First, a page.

What every parent (and parent caregiver) must know about check fraud (Part 1)

May 8, 2024 by Kerry Cantley - VP, Digital Banking Strategy at Mitek

5 tips on how to empower your kids to fight today’s most insidious fraud type

5 Tips to empower your kids to fight fraudThe nightmare started for my friend Kathy when she checked the transactions on her banking app the day of Thanksgiving. Instead of going shopping for Black Friday deals, she spent the day dealing with a shocking surprise: her son’s checking account was overdrawn by $4,000. As it turns out, her son, who is 18 and regularly used the checking account she set up for him at age 13, had fallen victim to a romance scam on a dating app. At the request of a new love interest, the young man had deposited multiple checks through his mobile banking app and quickly transferred the funds out, before the checks were returned and deducted from his balance.

We are unfortunately all too familiar with how the rest of the story goes, and it is never a happy ending—the checks and the new paramour were fake. But the damage was very, very real. Kathy ended up having to pay back her bank almost all of the money because her son “knowingly” deposited these checks. She was surprised not just by his gullibility; as the owner of her son’s account, Kathy’s accounts and financial well-being were vulnerable to scammers, despite her son being an adult.

This blog, the first in a three-part series, provides an overview of check fraud and five tips on how you can talk with your kids in a simple and easy way that can help protect them, avoiding these painful situations. Part 2 explains how parents can protect themselves from check fraud perpetrated against their minor and adult children, and what you can expect as the responsible party if, despite your best prevention efforts, your child becomes a victim of check fraud. Finally, Part 3 is for readers who care for their parents or other elders; while most check fraud targeting teens occurs digitally, the elderly are more susceptible to scams involving paper checks.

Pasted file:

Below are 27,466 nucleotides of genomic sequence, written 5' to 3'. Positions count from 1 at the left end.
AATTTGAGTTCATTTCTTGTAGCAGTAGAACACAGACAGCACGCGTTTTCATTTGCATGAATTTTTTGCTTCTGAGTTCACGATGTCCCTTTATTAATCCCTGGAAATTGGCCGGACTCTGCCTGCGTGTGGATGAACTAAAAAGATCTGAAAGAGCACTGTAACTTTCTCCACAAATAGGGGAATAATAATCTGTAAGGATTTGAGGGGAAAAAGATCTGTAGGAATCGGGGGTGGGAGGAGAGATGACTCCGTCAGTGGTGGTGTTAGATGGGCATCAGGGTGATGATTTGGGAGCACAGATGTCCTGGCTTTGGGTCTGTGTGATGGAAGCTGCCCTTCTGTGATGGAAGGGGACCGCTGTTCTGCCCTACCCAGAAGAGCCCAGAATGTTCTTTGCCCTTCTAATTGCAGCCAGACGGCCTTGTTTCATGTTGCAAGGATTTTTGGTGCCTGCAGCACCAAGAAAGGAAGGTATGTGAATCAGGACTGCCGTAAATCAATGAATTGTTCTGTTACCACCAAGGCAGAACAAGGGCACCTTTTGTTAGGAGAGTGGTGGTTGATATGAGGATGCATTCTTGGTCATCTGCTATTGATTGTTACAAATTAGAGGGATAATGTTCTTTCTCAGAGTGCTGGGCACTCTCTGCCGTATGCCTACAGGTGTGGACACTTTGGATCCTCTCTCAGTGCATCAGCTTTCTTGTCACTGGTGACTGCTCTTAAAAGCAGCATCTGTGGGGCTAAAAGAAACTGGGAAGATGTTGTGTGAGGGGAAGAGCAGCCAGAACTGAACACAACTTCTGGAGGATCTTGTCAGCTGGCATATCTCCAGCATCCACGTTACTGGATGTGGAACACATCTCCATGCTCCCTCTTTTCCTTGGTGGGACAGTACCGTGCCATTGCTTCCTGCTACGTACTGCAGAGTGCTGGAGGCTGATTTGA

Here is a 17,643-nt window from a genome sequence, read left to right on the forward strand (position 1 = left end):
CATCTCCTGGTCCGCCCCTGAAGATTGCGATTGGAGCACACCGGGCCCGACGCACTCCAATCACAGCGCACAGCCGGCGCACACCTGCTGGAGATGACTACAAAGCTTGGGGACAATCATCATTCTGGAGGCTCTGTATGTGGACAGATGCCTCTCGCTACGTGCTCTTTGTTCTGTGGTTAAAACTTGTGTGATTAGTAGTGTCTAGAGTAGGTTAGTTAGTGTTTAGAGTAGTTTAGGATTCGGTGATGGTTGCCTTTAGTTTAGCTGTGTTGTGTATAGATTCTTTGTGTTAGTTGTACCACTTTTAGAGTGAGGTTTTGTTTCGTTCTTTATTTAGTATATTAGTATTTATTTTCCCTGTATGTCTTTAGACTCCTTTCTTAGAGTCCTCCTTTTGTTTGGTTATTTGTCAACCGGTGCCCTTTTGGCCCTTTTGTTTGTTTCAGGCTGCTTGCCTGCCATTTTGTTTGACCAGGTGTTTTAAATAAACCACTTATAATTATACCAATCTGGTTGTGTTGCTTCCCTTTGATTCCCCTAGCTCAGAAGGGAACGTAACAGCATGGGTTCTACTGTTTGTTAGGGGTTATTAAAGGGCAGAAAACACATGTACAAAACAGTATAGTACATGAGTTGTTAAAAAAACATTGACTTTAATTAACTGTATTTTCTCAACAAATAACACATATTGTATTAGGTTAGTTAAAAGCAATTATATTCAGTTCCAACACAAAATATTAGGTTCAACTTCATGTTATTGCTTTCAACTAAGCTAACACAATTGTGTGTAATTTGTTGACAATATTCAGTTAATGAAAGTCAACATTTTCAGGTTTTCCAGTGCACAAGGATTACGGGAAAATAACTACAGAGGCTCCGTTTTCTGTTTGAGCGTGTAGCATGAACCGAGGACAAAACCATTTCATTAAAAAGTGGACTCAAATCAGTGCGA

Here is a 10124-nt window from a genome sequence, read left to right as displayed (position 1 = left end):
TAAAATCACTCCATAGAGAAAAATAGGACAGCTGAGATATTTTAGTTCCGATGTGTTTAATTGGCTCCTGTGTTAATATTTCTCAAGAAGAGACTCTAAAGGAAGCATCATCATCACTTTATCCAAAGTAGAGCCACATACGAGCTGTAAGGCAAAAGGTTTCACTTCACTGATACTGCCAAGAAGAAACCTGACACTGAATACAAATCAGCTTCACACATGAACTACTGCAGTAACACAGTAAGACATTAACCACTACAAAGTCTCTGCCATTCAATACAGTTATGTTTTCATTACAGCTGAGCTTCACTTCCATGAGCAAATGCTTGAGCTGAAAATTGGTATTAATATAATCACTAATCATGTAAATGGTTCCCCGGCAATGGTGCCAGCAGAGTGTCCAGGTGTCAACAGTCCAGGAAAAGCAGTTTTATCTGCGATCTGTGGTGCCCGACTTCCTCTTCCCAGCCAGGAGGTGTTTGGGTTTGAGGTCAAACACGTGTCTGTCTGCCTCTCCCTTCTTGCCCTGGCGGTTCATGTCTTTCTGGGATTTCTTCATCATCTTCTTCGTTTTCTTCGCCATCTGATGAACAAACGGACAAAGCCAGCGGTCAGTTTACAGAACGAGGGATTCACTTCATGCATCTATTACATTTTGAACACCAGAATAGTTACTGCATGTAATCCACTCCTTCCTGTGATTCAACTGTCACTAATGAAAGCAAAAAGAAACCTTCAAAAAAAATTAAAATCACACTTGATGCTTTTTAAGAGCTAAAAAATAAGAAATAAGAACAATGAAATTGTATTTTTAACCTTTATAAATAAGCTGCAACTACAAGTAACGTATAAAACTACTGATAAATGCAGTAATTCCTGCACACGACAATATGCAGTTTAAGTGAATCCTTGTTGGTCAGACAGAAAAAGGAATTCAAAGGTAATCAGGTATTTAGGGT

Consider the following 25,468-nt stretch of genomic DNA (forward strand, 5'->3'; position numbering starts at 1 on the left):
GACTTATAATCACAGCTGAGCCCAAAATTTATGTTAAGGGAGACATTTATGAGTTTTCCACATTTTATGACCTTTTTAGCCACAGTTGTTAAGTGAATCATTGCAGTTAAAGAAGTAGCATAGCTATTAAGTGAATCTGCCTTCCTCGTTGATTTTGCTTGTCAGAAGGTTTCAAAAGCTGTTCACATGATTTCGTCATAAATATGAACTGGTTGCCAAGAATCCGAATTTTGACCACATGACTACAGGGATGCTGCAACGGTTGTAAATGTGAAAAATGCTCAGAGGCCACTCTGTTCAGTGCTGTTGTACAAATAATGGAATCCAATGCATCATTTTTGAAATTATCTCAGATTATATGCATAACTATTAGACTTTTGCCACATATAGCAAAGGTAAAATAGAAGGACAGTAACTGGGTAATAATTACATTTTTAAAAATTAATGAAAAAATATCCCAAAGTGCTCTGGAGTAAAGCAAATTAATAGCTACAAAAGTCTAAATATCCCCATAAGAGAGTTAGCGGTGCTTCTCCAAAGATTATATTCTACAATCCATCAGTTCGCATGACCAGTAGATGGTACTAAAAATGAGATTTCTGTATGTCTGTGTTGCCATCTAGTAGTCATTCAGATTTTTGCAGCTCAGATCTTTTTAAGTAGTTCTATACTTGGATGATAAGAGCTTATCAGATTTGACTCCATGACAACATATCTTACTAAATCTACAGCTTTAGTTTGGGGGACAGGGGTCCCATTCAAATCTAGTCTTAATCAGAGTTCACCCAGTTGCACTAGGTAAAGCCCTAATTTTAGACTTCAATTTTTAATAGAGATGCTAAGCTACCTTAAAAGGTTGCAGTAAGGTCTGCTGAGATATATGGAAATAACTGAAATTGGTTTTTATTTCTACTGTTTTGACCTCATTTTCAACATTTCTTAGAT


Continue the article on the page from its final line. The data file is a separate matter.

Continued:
What parents need to know

Kathy’s son was not alone; the amount of money lost to scammers by people ages 20 and younger grew nearly 2,500% in the last five years. Check fraud is an increasingly popular choice for financial criminals targeting teens; they creep into kids’ digital lives and then vanish. Check fraudsters exploit the teen demographic’s relative unfamiliarity with this payment type, quickly extracting maximum funds against illicit deposits through a combination of Zelle instant payments and apps such as CashApp and ApplePay, which offer recipients immediate in-app availability of funds transferred to them. Kids over 13 can use CashApp, for example, “sponsored by a parent or trusted adult,” but many minors get accounts without parental knowledge.

If you’re a parent of any child under 18 with a smartphone, they are potential targets for scammers trolling social media apps like TikTok, Snapchat and Instagram, gaming apps, dating apps (many teens are on these despite the apps requiring users to be 18) and any online destination where young people gather. Here’s what you need to know to protect your kids and your own finances:

  • You will almost certainly be held financially liable for damages stemming from check fraud in these instances. The implications of check fraud for you as a parent range in severity, depending on the situation. But at the end of the day, if your child 18 or older and still using the same bank account you opened for them when they were a minor, you may be held liable. The parent is the legal custodian of that account for as long as it remains open, unless ownership is transferred by the child to their own name after they turn 18.

For this reason, you should have your child transfer their account to their ownership and take you off as soon as reasonably possible after they turn 18. This is not so much to protect you from legal liability for their actions, but to keep thieves from automatically accessing your linked account if check fraud overdrafts pile up on your child’s account.